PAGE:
Therapeutic Session at Rudolf Steiner Health Center
  

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By: Kristen Puckett

Attending a two-week therapeutic retreat with Drs. Molly and Quentin McMullen, in Ann Arbor, Michigan this past summer (2003), I found true therapy and true retreat.

Two months later, I find the essence of my experience in two simple words: Rhythm and Devotion. But these words come in a context; so let me set the scene.

The Anna Botsford Bach building in Ann Arbor is home to the Rudolf Steiner Health Center. Built in 1916, it is three stories high, with graceful proportions, pleasant grounds, and gardens. It's in a quiet residential neighborhood. Nearby parks and woods make for enjoyable walks, while, should one suddenly need an espresso or a bookstore, a 20-minute walk takes one to central Ann Arbor. Twice a day the music of bells floats along from a church across the street.

Fourteen patients attended the summer retreat, a third from Michigan, the rest from various parts—the furthest being Israel. Ages ranged from under 20 to over 80, and reasons for attending were as varied as the individuals. For several, this was a first exposure to anthroposophic medicine—so much so the tongue tripped on the words. Add the staff of medical doctors, nurses, therapists, housekeepers and cooks who also arrived from near and far—it was a lively and interesting community that settled into shared meals and evening gatherings.

Of course, we were there for a therapeutic retreat. Each patient met frequently with his/her doctor and was tended by his/her nurse. Each had an utterly individualized schedule—medicines, nursing treatments (more on these later), and therapeutic activities—speech formation, art therapies, eurythmy, rhythmical massage, biographical work, therapeutic baths. As in life, no one can have everything—each patient was prescribed two or three therapies specific to his/her situation. I, for example, was prescribed eurythmy and speech—but not the massage or watercolor I had secretly dreamed of. Group speech and eurythmy were available to all in the afternoons.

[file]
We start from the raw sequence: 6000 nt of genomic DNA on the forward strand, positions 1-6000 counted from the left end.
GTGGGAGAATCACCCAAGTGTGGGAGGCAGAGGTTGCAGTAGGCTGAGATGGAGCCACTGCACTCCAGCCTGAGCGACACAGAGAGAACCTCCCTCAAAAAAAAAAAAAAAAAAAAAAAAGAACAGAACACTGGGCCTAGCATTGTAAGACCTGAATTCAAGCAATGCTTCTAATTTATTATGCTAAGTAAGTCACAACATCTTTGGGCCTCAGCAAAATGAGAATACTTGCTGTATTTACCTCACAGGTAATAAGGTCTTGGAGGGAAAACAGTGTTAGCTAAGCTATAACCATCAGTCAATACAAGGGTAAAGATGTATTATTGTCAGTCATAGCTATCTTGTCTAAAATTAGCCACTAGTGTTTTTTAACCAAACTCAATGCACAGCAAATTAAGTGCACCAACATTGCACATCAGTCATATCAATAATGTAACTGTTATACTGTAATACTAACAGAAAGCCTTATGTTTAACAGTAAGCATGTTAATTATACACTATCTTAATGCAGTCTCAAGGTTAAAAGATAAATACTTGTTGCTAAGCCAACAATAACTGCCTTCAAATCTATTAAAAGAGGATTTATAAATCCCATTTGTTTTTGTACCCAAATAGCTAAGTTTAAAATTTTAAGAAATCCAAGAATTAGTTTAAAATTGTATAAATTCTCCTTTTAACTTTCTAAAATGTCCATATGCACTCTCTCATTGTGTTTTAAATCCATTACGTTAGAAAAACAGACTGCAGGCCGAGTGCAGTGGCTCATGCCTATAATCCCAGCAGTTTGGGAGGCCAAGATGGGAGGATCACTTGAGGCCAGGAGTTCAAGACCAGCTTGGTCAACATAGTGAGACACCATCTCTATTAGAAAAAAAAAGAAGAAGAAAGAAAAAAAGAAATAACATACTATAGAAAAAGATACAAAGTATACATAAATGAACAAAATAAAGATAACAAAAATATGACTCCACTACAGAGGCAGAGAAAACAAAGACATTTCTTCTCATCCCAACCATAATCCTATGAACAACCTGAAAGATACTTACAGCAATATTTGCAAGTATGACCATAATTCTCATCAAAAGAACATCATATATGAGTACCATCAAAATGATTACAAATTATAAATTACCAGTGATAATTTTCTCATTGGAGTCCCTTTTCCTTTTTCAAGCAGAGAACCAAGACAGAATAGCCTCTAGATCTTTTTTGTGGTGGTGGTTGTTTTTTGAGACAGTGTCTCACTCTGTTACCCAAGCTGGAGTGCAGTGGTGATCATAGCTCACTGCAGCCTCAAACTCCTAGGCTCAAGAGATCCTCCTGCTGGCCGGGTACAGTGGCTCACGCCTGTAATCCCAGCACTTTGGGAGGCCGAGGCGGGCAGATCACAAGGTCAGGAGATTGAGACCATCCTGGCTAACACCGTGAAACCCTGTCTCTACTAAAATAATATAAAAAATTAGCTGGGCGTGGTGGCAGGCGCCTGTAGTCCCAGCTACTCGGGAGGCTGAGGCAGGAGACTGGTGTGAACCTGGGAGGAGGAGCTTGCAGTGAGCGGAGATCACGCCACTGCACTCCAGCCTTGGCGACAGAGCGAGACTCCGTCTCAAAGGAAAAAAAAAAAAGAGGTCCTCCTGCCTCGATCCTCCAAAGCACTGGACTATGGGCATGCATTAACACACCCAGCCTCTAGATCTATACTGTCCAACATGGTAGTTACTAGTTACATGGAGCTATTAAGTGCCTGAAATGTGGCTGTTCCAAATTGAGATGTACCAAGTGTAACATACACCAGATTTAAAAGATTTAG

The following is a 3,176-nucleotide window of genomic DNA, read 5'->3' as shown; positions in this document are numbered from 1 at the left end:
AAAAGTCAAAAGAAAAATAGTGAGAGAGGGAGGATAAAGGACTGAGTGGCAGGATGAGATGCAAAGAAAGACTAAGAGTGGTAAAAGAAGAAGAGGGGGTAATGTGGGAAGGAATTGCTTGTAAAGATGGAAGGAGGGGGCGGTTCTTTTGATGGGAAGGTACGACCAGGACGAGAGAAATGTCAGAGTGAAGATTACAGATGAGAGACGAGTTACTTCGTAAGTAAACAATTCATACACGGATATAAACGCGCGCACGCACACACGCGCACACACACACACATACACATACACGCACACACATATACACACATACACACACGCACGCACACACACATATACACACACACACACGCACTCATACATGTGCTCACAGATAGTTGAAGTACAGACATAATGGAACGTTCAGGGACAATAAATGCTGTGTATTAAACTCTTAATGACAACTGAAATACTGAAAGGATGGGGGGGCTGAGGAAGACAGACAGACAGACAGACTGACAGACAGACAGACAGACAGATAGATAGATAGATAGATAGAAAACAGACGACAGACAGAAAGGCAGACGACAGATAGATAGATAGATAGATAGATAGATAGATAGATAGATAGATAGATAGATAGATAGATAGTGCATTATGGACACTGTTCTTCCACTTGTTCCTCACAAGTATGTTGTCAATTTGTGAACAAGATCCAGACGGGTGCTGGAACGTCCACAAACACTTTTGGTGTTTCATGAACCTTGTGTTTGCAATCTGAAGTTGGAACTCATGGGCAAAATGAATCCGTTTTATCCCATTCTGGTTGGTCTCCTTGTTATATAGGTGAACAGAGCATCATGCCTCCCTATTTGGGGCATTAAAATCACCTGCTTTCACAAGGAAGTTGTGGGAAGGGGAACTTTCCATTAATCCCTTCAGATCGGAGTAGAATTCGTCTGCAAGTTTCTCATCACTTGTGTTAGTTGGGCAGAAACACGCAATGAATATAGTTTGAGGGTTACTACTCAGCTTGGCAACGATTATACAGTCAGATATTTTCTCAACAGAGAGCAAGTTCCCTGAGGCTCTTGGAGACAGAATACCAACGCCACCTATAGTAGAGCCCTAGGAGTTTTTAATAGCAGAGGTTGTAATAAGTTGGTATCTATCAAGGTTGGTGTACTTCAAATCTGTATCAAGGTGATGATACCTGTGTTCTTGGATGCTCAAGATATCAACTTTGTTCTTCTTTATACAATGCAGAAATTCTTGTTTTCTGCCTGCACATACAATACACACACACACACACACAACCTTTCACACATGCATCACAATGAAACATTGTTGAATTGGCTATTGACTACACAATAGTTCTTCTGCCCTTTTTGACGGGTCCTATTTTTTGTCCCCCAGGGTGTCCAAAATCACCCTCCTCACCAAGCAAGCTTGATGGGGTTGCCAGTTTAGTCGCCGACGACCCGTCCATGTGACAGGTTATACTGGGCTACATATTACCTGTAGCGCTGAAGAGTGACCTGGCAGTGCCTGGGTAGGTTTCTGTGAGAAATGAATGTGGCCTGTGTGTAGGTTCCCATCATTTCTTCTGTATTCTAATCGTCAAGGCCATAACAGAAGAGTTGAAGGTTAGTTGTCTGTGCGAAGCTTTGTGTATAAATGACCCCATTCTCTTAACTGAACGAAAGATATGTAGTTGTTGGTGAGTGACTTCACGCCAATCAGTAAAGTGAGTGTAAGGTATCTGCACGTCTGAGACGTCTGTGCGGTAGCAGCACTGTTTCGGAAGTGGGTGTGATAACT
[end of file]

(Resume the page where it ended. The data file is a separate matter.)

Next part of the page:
Beyond "formal" therapies, individualized suggestions introduced over the two weeks. These added hints ranged from being outdoors —walks or garden work, for example—to keeping a journal, taking long rests, drinking that special tea, or taking extra nourishment.

Anthroposophical nursing care was, for me, one of the most unusual aspects of the retreat, and worthy of special mention. The idea of a warm compress has always elicited images straight out of Little Women; a "foot embrocation" turned out to be a form of light massage, not the footbath I had envisioned. It was a revelation to receive them daily.

Now, a compress or embrocation is healing in itself, but most remarkable is the way in which the therapy is administered. Silence reigns. Gestures are calm and slow—almost ritualistic. This must stem from the intention, described in our "nurse's evening," of striving to work completely in the moment. The result for a patient—this one, at least—is feeling entirely cared for.

Now, as wonderful as all of these activities are, it was being embedded in a living rhythmic form that made them most fruitful. There was a schedule and it was followed fairly faithfully. But do not be misled—a "schedule" has a bit of a dead quality, while what we lived was a rhythm. Soft singing in the halls wakened us; we ate (excellent meals) at regular times and all together. Morning singing and a house blessing set a tone for the day; outings were arranged and rearranged; people took walks or conversed or went on errands; of course everyone had a therapeutic schedule. And we rested. And rested. Rest after meals. Rest after therapy. Rest after compress. Rest after embrocation. "Rest, rest, rest" I wrote home. I could never have imagined my own capacity for rest and more rest. Nor my capacity for complete quiet—no radio, no news, no telephone, no computer. Instead, human voices, bird song, my own inner rhythms. My brain became quiet. Such rhythm restores healthy breathing, physical and nonphysical.

Lastly—because this all sounds rather solemn—intermingled with all the earnest devotion and loving activity was humor. We laughed.

The Rudolf Steiner Health Center in Ann Arbor expects to evolve into a full-time inpatient facility. Its first two weeks were a fine inauguration.

KRISTEN PUCKETT lives in North­ern Virginia. She is the mother of three children. She currently volunteers with lo­cal hospice an eats on wheels programs.





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